For instance, don’t just browse the Upromise list of merchants to find something to buy so you can save for college. But if you’re already planning to buy, check out their list of merchants and consider using their link.

Also, be conscious of how Upromise might affect your decisions to use your credit or debit card more than you normally would.

Bottom line, as long as you can set this up for yourself and don’t really change your spending, it’s going to be a plus for you. Visit www.upromise.com to get started.

Similar Posts


  1. Unfortunately, it has taken over 2 months since the time we requested a check for the money in our account and we are still waiting. Customer service tells me it because they are processing “ so much data”. Save yourself time and aggravation and find another way to save!

  2. Avatar John Rayson says:

    Upromise hasn’t opened any new accounts since Jan of 2017 according to their rep. on the phone. The rep. is unable to explain why and says they will email me when they are opening new accounts but also doesn’t know how long that will be. Is it about to crash? Any insight?

  3. Avatar Stacy Smith says:

    So far we’ve saved $6,000 in our Upromise account so far. It would have been more but we were sidelined by the financial crisis in 2008, and we weren’t able to use our Upromise credit card or really buy anything for that matter for about 5 years. It’s definitely worth it, and especially if you can get the grand parents or other relatives on board. The key is using their credit card in order to maximize your earnings.

  4. How does U promise know if people are going to use the check for Education? Is it a special check?

  5. Avatar TerrieTesheneckWendel says:

    We have been members of Upromise since the begininning of the program (I’m guessing 2001??). We have over $9,400 in Vanguard 529 accounts we opened through Upromise. This balance includes our earnings transferred automatically each quarter plus gains. We do use this credit card for most of our purchases and pay it off each month. We have also asked relatives to link their cards to our account. Most of the money came from our 1% plus some extra earnings with shopping through their links. Our biggest transaction was some money when we sold our house using one of their relators. There may be ways to get more cash with other credit cards, but we like that the money flows tempation free into an account just for college.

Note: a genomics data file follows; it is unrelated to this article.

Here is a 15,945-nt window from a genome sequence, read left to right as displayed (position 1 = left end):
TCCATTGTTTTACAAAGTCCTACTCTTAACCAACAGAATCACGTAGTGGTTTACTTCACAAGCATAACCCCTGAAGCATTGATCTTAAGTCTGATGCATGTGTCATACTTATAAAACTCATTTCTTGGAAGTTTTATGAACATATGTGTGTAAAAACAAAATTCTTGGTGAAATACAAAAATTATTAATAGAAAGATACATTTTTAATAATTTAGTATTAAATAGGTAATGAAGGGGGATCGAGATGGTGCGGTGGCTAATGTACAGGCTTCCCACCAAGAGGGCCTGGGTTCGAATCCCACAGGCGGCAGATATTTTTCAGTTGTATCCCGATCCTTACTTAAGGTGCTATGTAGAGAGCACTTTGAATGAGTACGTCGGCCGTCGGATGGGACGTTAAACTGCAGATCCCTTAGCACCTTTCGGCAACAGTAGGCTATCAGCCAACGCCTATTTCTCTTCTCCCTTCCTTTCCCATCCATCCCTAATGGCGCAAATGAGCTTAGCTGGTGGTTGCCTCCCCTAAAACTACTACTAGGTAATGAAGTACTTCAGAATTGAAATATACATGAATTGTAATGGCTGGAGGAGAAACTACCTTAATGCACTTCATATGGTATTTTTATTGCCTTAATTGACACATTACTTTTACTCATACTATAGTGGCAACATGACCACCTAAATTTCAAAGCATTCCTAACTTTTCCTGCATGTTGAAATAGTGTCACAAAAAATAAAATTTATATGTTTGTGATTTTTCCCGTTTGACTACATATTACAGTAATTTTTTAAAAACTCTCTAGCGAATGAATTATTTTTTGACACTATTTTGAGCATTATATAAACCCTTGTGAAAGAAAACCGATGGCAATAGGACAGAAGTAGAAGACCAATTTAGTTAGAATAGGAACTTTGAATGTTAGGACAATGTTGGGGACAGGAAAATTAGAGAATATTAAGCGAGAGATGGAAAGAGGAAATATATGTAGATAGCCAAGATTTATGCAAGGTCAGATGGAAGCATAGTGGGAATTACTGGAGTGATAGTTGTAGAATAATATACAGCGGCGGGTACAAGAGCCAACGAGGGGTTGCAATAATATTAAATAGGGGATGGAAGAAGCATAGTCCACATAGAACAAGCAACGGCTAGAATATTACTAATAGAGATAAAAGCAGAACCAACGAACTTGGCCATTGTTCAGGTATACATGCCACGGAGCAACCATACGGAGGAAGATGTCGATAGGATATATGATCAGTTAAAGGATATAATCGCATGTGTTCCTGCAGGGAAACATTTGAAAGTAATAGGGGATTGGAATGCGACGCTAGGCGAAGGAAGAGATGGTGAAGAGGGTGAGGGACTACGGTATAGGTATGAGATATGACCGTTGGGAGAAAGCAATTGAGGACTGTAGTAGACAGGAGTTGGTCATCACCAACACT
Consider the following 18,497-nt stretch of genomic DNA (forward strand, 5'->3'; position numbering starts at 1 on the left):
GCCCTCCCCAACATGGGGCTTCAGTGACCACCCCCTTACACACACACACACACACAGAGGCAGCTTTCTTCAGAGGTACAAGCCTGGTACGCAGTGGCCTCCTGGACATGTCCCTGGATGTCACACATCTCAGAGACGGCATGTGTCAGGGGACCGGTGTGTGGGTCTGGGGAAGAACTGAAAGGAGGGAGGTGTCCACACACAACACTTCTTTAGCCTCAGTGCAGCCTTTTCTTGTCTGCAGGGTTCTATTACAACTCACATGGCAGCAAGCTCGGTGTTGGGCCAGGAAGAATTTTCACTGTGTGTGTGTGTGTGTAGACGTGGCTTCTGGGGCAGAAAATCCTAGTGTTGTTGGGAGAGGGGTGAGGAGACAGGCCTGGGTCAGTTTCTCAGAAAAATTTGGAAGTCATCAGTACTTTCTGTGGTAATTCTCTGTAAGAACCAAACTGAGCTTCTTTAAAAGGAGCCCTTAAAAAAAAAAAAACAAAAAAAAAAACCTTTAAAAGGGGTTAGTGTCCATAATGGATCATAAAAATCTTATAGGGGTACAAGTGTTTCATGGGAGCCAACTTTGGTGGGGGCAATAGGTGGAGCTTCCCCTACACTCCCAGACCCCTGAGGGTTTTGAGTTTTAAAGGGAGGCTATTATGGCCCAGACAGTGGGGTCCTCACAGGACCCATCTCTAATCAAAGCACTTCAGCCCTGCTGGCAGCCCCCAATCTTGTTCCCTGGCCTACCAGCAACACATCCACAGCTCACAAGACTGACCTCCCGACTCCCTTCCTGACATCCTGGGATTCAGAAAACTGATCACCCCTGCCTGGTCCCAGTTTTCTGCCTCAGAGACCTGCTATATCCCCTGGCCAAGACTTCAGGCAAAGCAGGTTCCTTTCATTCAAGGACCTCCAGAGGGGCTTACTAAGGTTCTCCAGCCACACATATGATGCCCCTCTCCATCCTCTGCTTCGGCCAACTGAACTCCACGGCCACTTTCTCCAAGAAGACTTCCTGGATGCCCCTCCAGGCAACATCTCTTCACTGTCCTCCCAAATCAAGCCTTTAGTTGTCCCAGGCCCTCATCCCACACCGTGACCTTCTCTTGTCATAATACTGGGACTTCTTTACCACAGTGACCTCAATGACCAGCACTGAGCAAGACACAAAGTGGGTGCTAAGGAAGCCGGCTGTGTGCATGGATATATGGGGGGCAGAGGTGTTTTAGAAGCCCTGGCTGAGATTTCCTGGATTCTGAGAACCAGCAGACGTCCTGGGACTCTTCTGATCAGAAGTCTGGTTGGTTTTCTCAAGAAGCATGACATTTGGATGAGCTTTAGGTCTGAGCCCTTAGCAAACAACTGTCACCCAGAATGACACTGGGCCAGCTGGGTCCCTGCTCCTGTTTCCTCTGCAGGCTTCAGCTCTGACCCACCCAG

6. One other point that I forgot to make, keep in mind that your money does not make any interest while in your Upromise account, so every time it reaches $200, I send them a letter with my account number and ask to withdraw the $200. I then deposit the money into my children’s college funds where it can earn interest.

  7. Nice earnings, jjk. Thanks for reporting. And thanks for sharing details about making sure you get credited.

  8. I have been a member of Upromise since 2001 and I have earned almost $2200. As other people have said, no, it is not going to pay for college, but every little bit helps and if it will pay for their textbooks at least, great. I am conscious when I decide to buy something to try to use a Upromise member. I also have the Upromise credit card as well as use the toolbar. But I wanted to comment on the person who stated that some of their purchases didn’t show up on their account. I have to say that I also save my emails from online purchases and go through my account periodically. If a purchase is missing, which does happen, I simply follow their link to report it and once they verify the purchase, my account gets credited.